By Lenn Robbins
The Heisman Trophy has some very specific rules for its voters. Perhaps the most stringent is this: A voter cannot release his vote before the winner is announced. So, they’ll be no spoiler here.
What there is, however, is one conflicted voter.
Three of the four Heisman Trophy candidates are quarterbacks. Each makes a ridiculously strong case for winning the weighty 45-pound trophy, which is about one-one millionth of the pressure that comes with playing the glamour position at three of America’s most crazed college football schools.
In almost any other year any one of these quarterbacks would be considered a no-brainer to win the 13.5-inch trophy. This is no any other year.
Let’s consider these amateur athlete stat machines, in alphabetical order.
LSU’s Joe Burrow has had a statistical season for the ages – literally. His completion percentage of 77.9-percent is the best of all time. His passer rating, (you might want to sit for this), is 201.5 which is 11.5 shy of the temperature needed to boil water. Ouch!
Ohio State’s Justin Fields, in his first season as a starter, threw, (you might want to sit for this) 40 touchdowns and just one interception. Forty-to-one! Yikes! He threw at least two touchdown passes in every game, four TD passes in five games and three or more nine times.
Oklahoma’s Jalen Hurts averaged 279.5 passing yards and 96.5 rushing yards and accounted for 51 touchdowns. His 19 touchdowns rushing and 114 points scored are tied with Navy’s Malcolm Perry for the most by a quarterback. Hurts (you might want to sit for this), rallied the Sooners from 25 points down at Baylor for a 34-31 win, the largest comeback in Oklahoma history. Geez!
At first glance, Burrow’s numbers give him a slight edge (feel free to argue any of these conclusions). But unlike Burrow, who played at LSU last season, Fields and Hurts had to acclimate after transferring, which is no easy task. In fairness to Burrow, LSU installed a completely new offense so all three had a lot of on-the-field adjusting to do.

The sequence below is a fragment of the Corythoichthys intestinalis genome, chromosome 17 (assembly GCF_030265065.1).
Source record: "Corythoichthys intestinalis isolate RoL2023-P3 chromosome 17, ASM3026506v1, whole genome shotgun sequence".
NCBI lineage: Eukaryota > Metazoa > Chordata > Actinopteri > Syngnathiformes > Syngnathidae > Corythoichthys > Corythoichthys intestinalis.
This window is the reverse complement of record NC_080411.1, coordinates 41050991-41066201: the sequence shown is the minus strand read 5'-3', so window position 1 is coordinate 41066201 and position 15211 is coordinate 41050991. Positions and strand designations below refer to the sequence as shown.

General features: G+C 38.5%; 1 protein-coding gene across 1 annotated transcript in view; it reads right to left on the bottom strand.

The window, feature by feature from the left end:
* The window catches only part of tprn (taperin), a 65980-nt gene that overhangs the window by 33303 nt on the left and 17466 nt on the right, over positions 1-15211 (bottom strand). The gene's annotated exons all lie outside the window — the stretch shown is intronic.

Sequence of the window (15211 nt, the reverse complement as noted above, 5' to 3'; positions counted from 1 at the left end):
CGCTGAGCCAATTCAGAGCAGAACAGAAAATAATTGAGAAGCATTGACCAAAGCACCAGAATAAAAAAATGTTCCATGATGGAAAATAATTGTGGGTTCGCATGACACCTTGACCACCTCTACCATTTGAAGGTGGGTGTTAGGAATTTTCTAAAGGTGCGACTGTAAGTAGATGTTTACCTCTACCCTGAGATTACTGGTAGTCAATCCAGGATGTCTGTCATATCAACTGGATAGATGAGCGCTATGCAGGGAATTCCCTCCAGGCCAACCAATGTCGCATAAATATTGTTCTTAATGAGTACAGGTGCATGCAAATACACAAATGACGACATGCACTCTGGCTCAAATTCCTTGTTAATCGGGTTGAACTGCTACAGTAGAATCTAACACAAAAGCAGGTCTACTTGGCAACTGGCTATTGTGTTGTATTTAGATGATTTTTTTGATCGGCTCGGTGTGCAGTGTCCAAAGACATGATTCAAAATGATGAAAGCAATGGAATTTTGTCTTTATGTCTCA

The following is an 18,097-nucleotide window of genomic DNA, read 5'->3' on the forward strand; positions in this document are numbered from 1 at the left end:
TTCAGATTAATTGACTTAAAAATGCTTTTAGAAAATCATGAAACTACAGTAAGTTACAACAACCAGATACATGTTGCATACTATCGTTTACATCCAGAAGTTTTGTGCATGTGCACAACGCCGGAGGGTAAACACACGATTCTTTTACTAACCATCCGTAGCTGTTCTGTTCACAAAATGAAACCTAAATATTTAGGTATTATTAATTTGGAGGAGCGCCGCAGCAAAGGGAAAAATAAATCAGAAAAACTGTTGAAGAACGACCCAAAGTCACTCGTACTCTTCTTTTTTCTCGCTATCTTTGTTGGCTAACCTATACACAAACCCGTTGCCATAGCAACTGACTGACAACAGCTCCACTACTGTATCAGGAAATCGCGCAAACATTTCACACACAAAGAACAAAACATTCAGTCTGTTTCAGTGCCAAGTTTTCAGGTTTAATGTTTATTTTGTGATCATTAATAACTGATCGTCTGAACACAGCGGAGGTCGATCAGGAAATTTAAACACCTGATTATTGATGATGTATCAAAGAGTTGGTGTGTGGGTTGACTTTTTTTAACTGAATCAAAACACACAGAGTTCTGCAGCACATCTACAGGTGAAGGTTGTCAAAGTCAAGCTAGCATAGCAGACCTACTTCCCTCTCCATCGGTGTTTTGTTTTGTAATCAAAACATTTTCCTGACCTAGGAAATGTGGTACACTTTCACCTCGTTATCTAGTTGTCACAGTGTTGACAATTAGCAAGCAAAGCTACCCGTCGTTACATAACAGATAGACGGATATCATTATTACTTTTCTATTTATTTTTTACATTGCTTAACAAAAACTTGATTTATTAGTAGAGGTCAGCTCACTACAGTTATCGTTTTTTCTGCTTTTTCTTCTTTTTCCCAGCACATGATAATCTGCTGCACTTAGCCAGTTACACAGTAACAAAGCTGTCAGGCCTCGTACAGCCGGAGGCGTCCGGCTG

Each has had to overcome adversity. Burrow started his career at Ohio State but after failing to win the starting job, transferred to LSU. Fields started his career at Georgia but after failing to win the starting job, transferred to Ohio State. Hurts was the started at Alabama, led the Crimson Tide to a national championship, but transferred to Oklahoma after getting beat out for the starting job by Tua Tagovailoa, who almost surely would be in New York if he didn’t suffer a season-ending hip injury.
So, you tell me: Who would you vote for?
Burrow led the Tigers to an undefeated season, the SEC championship and the No.1 seed in the upcoming College Football Playoff. Fields led the Buckeyes to an unbeaten record, the Big Ten title, and the No.2 seed in the CFP. Hurts led the Sooners to a 12-1 record, a fifth straight Big 12 crown, and the No.4 seed in the playoff.
Still confused? Me too.
So, just to muddle the waters, a defensive player is among the finalists that will come to New York on Dec. 14th for the announcement.
Chase Young was the Quarterback Ninja. Only Fields knows what’s it’s like to go against him on a consistent basis. Clemson quarterback Trevor Lawrence (he might want to sit for this) will try to avoid being Chased down when the Tigers and Buckeyes meet in their semifinal.
Young leads the nation with a school-record 16.5 sacks, the most in the Big Ten in 21 years. Young leads the nation in tackles for loss per game (1.91), is second with minus-129 yards on those tackles and is tied for fourth with 21 tackles for loss.
I can’t tell you who I voted for but I can tell you this: it was hard. Man was it hard.
By Lenn Robbins
You know things have hit bedrock bottom when most social media posts and articles about the Giants’ latest meltdown don’t mention the franchise quarterback. Who knows. Maybe that’s a good thing.
Daniel Jones did what rookie quarterbacks usually do, but something he hasn’t done in a while. He threw interceptions in Sunday’s 31-13 loss to the Green Bay Packers.